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September 22, 2020
1 min read
What is Cart Abandonment and How Can You Avoid It?
The term “abandonment” in eCommerce generally refers to when a user/customer leaves a given page before completing a desired action. In effect, it is the inverse of a conversion.
“Cart abandonment”, then, refers to when a user adds items from a store into their online shopping cart, but then leaves the website without completing their transaction.
While online retailers will always experience a considerable amount of shopping cart abandonment, keeping it at a relatively low rate should be a focus for optimization.
A high rate of cart abandonment means that something is stopping your customers from following through with their purchases; this means lost sales.
Many of the measures you can take to lower your abandonment rate are simple to apply and immediately effective. If you’re not tracking and addressing the causes of your rate, you’re basically just leaving money on the table.
Your store’s shopping cart abandonment rate is the percentage of users who start the shopping cart process, but then leave your store before completing a purchase.
For instance, say you have 200 users who add one or more items to their shopping carts. If only 80 of them end up purchasing the items in their cart, you’ll be left with 120 abandoned carts.
By dividing the number of abandoned carts by the number of total carts, then multiplying by 100, you’ll come to your overall abandonment rate.
In this example, that would be (120/200)*100 = 60. This means you have a 60% abandonment rate.
If you’re utilizing the Google Analytics integration that comes with your Zyro plan, you can track your cart abandonment rate by setting a goal in Analytics. The tool will then calculate the conversion and abandonment rate for you.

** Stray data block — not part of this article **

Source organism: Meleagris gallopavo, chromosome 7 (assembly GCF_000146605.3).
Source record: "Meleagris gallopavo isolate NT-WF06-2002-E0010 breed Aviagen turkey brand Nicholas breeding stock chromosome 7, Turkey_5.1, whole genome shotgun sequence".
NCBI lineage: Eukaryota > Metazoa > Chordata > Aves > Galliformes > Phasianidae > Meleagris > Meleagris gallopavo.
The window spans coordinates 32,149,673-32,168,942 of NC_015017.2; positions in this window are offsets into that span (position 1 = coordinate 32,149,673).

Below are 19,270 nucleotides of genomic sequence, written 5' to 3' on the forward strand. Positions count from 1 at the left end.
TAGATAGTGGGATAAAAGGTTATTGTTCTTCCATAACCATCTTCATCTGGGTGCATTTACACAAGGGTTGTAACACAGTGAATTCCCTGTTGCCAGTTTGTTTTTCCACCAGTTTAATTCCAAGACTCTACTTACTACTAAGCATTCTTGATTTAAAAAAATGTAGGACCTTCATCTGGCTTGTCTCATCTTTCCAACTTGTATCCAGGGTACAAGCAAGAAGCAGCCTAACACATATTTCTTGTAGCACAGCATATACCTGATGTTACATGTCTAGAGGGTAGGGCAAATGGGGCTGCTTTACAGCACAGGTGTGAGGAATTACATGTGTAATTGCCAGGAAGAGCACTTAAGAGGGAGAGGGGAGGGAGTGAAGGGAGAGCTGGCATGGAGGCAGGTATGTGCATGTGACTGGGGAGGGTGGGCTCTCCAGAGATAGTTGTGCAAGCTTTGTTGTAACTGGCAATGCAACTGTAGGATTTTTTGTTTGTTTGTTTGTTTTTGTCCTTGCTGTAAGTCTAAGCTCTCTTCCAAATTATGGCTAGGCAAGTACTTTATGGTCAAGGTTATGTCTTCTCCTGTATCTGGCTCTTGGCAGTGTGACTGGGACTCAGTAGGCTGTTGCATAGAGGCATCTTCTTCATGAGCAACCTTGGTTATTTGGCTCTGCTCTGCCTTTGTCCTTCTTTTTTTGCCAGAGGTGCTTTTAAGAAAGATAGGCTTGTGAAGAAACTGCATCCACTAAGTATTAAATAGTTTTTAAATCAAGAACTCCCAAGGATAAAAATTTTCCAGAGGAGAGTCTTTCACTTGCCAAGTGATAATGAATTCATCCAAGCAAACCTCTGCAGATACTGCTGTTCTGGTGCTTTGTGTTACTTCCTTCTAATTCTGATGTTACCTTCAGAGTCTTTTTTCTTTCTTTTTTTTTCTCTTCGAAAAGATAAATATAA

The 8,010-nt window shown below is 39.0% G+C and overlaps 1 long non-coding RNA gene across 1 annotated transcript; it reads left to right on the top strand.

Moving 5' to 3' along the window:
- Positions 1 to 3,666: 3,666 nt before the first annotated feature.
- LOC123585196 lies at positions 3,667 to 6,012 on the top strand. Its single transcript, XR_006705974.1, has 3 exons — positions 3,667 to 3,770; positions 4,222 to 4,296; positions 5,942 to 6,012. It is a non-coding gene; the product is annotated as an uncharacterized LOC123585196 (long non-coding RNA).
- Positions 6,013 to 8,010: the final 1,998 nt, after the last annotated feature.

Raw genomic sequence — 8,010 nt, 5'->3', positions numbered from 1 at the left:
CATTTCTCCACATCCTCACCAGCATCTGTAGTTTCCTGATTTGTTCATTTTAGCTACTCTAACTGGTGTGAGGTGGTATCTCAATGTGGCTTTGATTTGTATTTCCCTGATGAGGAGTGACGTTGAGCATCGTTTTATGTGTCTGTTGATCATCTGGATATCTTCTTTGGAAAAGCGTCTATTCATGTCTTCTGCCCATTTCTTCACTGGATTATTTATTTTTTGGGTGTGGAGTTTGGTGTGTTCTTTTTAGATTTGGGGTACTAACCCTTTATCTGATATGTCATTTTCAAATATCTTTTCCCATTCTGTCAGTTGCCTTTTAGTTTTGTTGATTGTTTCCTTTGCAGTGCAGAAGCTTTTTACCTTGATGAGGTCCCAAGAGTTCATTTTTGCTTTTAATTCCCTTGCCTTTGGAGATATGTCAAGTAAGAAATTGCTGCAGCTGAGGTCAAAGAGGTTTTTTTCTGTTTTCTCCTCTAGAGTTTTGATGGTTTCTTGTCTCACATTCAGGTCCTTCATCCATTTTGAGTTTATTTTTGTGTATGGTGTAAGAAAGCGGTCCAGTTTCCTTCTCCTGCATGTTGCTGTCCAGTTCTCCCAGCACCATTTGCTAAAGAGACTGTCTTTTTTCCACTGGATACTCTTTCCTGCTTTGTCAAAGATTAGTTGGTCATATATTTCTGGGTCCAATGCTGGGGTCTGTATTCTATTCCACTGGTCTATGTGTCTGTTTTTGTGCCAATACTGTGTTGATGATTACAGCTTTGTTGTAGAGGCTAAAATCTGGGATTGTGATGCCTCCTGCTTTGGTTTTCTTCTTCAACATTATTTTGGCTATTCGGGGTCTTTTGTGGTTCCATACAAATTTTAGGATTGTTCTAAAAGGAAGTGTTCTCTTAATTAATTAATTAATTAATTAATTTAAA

The average rate at which carts are abandoned is heavily affected by sector, device, time of year, time of day, and a range of other factors.
For instance, a meta-analysis of eCommerce data over more than 10 years showed an overall average cart abandonment rate of 69.57%. However, this rate tends to be much higher on Tuesdays, and at its lowest on Saturdays.
It’s also clear that there is a seasonal influence over cart abandonment rates, with high sales periods like Christmas seeing a significant drop in the rate of abandoned shopping carts.
In terms of sectors, airlines tend to have among the highest abandonment rates, given that buying flights is a relatively big commitment and customers tend to shop around to compare prices.
Fast fashion brands tend to have among the lowest shopping cart abandonment rates, thanks to a combination of low-value purchases, cheap or free returns, and deals timed to create pressure to buy.
Of course, these are only trends and averages. The only abandonment rate that you should really worry about is your own. Start tracking it from the day your store opens, and use it to improve your website’s performance.
The most up to date stats on cart abandonment rates indicate that the 10 biggest reasons shoppers abandon their cart at checkout are: